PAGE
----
Perhaps it’s both. While she’s out there, running through the ages, his life doesn’t stop. He has a job — city planning, modeling road usage and traffic flow. Evenings and weekends he takes long walks with their dog, a Pomeranian named Chia Pet. At night he lies stretched on the couch with his laptop, surfing the news, Chia Pet at his feet. Whenever there’s a natural disaster, a building collapse, a miraculous escape, he wonders: Did events always unfold that way?
Every Sunday, he calls his father, listening as in the background machines hiss and murmur, keeping the old man alive.
“So, where is she off to this time?” his father asks, despite the rattling cough between his words.
The time traveler’s husband pictures his father’s tobacco-stained teeth, the wrinkles creasing all around his nasty, thin-lipped smile. Confined to a bed with metal side-rails, these jabs are all the old man has left.
His father used to travel the world — roughnecking on oil rigs, driving the ice roads in Alaska, fighting fires and capping wells in Kuwait, cutting lumber. If it was dangerous, his father had done it. When they were young, he and his siblings would gather around while their father regaled them with tales of his adventures, illustrated by a catalogue of scars.
There are other stories, too. Ones his father never told, but the time traveler’s husband gleaned from his mother’s silences. A trail of women left in his father’s wake, a trail of bruises on his mother’s skin. Still, every Sunday, he calls.
“Don’t you want to make something of yourself?” his father used to ask. “You should be out there, protecting her, keeping her safe, saving the world.”
Now, his father relegates himself to subtler needling, questions about what he’s making for dinner, and whether he’ll have it waiting when his wife finally comes home.
“That’s not important, Dad,” he says, shutting down the parts of him that want to reach through the phone and hurt the old man. “What about you. How are you feeling?”
And inevitably, the conversation turns, though neither of them forget the opening salvo. Despite himself, his father’s words still get under his skin.
In the early years of their marriage, the time traveler’s husband would hole himself up in one of the ghost-haunted rooms of their apartment every time his wife left, determined to build a time machine of his own.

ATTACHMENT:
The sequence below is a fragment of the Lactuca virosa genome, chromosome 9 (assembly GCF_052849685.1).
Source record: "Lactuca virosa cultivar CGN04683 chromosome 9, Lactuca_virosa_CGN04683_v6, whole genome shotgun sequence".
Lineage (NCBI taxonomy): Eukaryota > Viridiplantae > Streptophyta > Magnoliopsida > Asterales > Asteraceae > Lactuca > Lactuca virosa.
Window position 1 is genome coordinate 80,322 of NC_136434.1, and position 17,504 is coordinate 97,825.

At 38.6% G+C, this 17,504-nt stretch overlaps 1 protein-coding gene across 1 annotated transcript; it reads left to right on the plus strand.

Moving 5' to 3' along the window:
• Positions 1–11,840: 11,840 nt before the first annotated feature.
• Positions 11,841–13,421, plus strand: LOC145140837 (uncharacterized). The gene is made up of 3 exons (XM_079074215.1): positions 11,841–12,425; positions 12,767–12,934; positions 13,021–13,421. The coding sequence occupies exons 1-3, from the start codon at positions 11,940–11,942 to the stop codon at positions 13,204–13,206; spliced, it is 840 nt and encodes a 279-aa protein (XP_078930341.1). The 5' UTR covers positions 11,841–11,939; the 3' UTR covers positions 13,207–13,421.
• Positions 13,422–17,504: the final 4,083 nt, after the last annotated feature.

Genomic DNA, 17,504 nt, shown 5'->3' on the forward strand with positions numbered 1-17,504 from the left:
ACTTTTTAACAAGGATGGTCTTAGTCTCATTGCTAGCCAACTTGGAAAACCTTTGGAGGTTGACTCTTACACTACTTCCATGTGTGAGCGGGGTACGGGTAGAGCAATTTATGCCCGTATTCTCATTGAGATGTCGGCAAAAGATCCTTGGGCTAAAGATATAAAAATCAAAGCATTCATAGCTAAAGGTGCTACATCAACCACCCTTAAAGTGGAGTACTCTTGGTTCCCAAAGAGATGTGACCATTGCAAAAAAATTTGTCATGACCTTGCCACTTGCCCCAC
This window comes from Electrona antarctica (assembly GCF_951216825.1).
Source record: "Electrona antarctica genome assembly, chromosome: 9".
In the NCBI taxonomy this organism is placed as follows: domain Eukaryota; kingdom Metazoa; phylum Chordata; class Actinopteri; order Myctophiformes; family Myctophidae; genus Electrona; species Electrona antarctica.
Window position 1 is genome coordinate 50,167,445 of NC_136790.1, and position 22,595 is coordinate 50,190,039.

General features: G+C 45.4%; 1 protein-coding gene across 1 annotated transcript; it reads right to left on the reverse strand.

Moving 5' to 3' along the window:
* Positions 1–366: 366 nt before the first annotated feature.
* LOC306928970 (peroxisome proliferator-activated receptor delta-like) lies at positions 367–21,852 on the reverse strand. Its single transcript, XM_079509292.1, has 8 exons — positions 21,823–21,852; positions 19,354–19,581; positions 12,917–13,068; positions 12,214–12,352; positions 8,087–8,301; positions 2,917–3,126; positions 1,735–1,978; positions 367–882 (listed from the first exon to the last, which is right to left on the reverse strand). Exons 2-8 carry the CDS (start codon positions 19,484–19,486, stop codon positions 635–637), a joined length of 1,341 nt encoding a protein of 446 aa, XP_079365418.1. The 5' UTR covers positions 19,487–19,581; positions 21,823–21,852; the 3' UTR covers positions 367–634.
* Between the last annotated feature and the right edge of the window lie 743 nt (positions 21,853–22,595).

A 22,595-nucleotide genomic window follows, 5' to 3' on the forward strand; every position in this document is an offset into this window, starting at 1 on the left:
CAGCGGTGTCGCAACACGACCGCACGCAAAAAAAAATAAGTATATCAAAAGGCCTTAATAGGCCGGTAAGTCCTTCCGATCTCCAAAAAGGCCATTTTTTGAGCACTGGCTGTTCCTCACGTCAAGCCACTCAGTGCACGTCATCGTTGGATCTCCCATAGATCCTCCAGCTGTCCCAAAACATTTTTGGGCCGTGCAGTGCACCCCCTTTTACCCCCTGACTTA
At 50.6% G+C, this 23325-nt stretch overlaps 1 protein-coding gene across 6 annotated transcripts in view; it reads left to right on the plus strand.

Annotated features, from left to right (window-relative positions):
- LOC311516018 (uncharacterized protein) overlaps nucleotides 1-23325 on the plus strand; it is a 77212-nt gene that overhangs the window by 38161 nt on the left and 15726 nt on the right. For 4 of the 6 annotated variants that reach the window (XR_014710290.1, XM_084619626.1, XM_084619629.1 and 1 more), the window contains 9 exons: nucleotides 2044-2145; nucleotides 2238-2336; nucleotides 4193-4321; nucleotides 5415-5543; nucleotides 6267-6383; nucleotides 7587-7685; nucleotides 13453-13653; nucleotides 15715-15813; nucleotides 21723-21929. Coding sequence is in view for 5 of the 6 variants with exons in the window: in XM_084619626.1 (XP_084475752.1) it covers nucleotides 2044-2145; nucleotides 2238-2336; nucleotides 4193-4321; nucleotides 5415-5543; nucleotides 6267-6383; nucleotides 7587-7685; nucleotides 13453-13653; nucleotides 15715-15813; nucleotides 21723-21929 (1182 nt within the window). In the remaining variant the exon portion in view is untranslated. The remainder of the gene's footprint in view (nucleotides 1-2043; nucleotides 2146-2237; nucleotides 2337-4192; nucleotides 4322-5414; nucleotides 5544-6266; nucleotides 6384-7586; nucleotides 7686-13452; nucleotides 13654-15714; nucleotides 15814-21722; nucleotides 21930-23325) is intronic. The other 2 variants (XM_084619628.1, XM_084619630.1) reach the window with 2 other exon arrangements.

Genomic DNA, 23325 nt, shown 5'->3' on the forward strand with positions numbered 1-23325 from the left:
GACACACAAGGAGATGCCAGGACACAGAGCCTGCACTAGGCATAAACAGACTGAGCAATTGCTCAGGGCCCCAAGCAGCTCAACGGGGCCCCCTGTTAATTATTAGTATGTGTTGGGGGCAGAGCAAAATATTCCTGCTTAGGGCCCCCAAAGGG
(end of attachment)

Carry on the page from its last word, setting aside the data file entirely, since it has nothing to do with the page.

“Time travel isn’t what you think it is,” his wife had said.
He’d walked into their bedroom and found her there after days in the apartment alone. His plans lay spread across the rumpled bedcovers, and the look in her eyes was heartbreak, disappointment, but not surprise.
Blue light filtered through the windows, divided into slats by the Venetian blinds.
“Tell me, then,” he’d begged, desperate to understand. He’d wanted something from her, anything, so he’d know that it was more than just time travel isn’t for you; it’s mine alone.
“It works both ways,” she’d said, breathing out through gritted teeth, and it had seemed as though she was talking to herself more than him.
When he’d asked her to explain, she’d threatened to burn his plans. It was their first big fight, and it ended with her vanishing again, angry tears in her eyes, the air percussing like a thunderclap around them, the scent of lightning in her wake.
The next morning, he’d found a half-empty bottle of whiskey by her side of the bed. His plans lay curled on the floor, unburned. Had she come and gone again? Changed everything while he lay sleeping? Her absence left a strange, prickling feeling at the base of his spine, but instead of throwing the plans away, he tucked them carefully in a drawer.
Once, with his wife gone for weeks, the barista at his local coffee shop had smiled at the time traveler’s husband. The way she’d done it made his stomach turn over. Streaks of turquoise ran through her black hair, a constellation of piercings from eyebrow, to nose, to lip. Her nails were rinded with coffee grounds, her scent dark roast and cloves.
For a moment, he’d allowed himself to think what it would it be like to fall asleep to the rhythm of her breathing, to know she would still be there when he woke in the morning. He imagined croissants in a sunlit kitchen, fingers sticky with jam. He imagined lying amidst rumpled covers on a lazy Sunday morning, whole days spent without talking, the comfort of shared space, two bodies orbiting each other, familiar and safe.
And when he returned home, he pulled the plans for his time machine from their drawer and burned them himself.
The struck-match scent in the bathroom as he stood over the sink left him dizzy. Déjà vu, just on the edge of conscious knowing. All at once, he could feel days piled against his skin like torn pages, the words from those underneath bleeding through and rewriting things he’d always known to be true: Time moves in only one direction. He’s never been here before.
He watched ash drift into the drain, let the water run to wash it away, and breathed until the tide of panic ebbed. Then, he went online and ordered an expensive espresso maker so he could brew his own fancy coffee at home while he waited for his wife to return.